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Chlorine Dioxide - Where is it Used? How does it Work?


Chlorine dioxide (ClO2) is a yellow-green gas with an odor similar to chlorine with excellent distribution, penetration and sterilization abilities due to its gaseous nature. Although chlorine dioxide has chlorine in its name, its properties are very different, much like carbon dioxide is different than elemental carbon. Chlorine dioxide has been recognized as a disinfectant since the early 1900s. It has been demonstrated effective as a broad spectrum, anti-inflammatory, bactericidal, fungicidal, and virucide agent, as well as a deodorizer, and also able to inactivate beta-lactams and destroy both pinworms and their eggs.


molecular size chlorine dioxide

As can be seen in the chart above, the size of a chlorine dioxide gas molecule is 0.124 nm, much smaller than microorganisms and viruses, allowing the gas to easily penetrate into any areas where these microorganisms might be concealed.


Although chlorine dioxide has "chlorine" in its name, its chemistry is radically different from that of chlorine. When reacting with other substances, it is weaker and more selective, allowing it to be a more efficient and effective sterilizer. For example, it does not react with ammonia or most organic compounds. Chlorine dioxide oxidizes products rather than chlorinating them, so unlike chlorine, chlorine dioxide will not produce environmentally undesirable organic compounds containing chlorine. Chlorine dioxide is also a visible yellow-green gas allowing it to be measured in real-time with photometric devices.


Chlorine dioxide (ClO2) acts as an oxidizing agent and reacts with several cellular constituents, including the cell membrane of microbes. By "stealing" electrons from them (oxidation), it breaks their molecular bonds, resulting in the death of the organism by the breakup of the cell. By altering the proteins involved in the structure of microorganisms, their enzymatic function is broken and causes very rapid bacterial kills. This oxidative attack on many proteins simultaneously is behind the potency of chlorine dioxide and also prevents microorganisms from mutating to a resistant form. Because of the selective reactivity of chlorine dioxide, its antimicrobial action is retained longer in the presence of organic matter than most other decontaminating agents.


The difference between spore and bacterial inactivation is the same as the difference between sterilization and disinfection. For a chemical agent to be classified as a sterilant, it must be demonstrated to be effective at inactivating spores. Spores are among the hardest organisms to kill and for this reason sterilizing agents are considered the most rigorous decontaminating agents and offer complete kill of all antimicrobial life. Disinfection, on the other hand, does not require the complete inactivation of spores or all microbial life and is normally validated against a few vegetative bacteria species. For this reason, disinfecting agents are less rigorous decontaminating agents and are not as effective as sterilizing agents.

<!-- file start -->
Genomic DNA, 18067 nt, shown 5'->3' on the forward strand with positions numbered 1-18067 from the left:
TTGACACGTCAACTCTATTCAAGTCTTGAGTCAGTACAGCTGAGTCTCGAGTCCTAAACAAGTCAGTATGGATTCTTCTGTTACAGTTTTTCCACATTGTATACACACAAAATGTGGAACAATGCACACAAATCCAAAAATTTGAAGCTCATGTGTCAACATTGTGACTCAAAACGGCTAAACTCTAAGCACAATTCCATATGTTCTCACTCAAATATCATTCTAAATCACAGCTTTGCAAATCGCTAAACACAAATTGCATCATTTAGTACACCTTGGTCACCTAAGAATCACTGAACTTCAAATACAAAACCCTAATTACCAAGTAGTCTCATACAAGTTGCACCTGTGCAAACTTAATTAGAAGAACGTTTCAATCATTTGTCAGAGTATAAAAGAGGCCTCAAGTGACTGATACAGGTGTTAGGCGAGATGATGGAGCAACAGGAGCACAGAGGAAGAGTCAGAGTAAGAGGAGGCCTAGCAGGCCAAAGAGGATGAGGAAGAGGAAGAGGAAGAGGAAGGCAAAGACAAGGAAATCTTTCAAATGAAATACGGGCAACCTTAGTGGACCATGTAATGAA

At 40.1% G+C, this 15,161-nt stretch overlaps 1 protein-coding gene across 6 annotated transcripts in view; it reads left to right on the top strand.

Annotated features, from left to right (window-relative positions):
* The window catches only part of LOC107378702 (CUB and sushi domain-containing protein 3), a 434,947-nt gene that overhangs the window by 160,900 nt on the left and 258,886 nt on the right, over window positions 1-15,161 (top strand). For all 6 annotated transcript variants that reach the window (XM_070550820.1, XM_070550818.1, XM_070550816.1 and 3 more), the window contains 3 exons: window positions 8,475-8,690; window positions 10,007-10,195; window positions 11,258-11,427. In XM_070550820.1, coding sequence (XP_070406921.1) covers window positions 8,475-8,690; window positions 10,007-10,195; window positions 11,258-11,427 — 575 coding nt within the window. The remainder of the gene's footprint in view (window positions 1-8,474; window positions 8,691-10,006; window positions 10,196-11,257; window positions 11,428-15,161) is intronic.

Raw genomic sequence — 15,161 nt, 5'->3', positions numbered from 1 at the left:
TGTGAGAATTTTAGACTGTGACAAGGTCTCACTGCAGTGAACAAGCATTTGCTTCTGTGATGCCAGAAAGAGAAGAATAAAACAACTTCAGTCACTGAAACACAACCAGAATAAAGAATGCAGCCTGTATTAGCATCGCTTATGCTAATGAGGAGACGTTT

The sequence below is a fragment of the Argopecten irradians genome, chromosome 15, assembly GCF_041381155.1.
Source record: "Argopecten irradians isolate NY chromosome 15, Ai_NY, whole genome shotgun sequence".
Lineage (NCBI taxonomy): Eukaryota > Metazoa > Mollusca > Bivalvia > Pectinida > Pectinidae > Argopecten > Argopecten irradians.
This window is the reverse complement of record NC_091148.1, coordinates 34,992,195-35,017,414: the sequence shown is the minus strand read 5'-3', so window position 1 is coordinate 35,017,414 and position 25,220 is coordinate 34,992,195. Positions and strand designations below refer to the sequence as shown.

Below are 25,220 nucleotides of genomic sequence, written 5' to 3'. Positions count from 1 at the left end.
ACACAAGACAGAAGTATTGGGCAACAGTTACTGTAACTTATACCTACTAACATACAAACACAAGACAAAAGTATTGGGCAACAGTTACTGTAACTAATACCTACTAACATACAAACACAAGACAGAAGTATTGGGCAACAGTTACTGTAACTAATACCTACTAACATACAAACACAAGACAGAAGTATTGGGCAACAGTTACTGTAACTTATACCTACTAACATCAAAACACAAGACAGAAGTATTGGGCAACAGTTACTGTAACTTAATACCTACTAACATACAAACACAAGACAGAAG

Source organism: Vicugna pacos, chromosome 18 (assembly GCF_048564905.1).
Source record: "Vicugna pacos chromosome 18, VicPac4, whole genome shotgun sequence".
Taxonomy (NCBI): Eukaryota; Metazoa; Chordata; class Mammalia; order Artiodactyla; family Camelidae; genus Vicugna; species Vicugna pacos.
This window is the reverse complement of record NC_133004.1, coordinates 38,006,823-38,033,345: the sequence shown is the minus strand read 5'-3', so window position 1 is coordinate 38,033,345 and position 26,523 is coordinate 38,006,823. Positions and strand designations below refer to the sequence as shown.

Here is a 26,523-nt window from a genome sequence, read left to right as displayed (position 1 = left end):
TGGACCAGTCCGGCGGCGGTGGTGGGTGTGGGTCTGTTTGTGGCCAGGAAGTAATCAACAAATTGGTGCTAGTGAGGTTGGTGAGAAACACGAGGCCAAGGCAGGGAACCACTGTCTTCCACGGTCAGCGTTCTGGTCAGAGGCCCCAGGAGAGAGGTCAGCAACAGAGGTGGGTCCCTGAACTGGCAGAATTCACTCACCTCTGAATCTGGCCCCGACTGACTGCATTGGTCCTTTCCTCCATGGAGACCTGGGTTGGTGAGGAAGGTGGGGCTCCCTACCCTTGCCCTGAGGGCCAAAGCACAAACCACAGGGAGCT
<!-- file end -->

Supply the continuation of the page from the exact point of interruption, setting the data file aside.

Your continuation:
"Bacterial endospores are one of the most persistent forms of microbial life and typically require aggressive inactivation procedures. Vegetative bacteria are generally much more easily inactivated than are bacterial endospores. This is primarily because the sensitive areas of bacteria are easily contacted by chemo sterilizing agents. The spore, however, has a more complex structure than the vegetative bacterial cell. Its sensitive material is contained within a core and that core is surrounded by a cortex and spore coats. These coats tend to act as a permeability barrier to the entry of chlorine dioxide and other compounds" (Knapp, 2000).


Chlorine dioxide's special properties make it an ideal choice to meet the challenges of today's environmentally concerned world and is an environmentally preferred alternative to elemental chlorine. When chlorine reacts with organic matter, undesirable pollutants such as dioxins and bioaccumulative toxic substances are produced. Thus, the EPA supports the replacement of chlorine with chlorine dioxide because it eliminates the production of these pollutants. It is a perfect replacement for chlorine, providing all of chlorine's benefits without any of its weaknesses and detriments. Most importantly, chlorine dioxide does not chlorinate organic material, eliminating the formation of trihalomethanes (THMs), haloacetic acids (HAAs) and other chlorinated organic compounds. This is particularly important in the primary use for chlorine dioxide, which is water disinfection. Other properties of chlorine dioxide make it more effective than chlorine, requiring a lower dose and resulting in a lower environmental impact.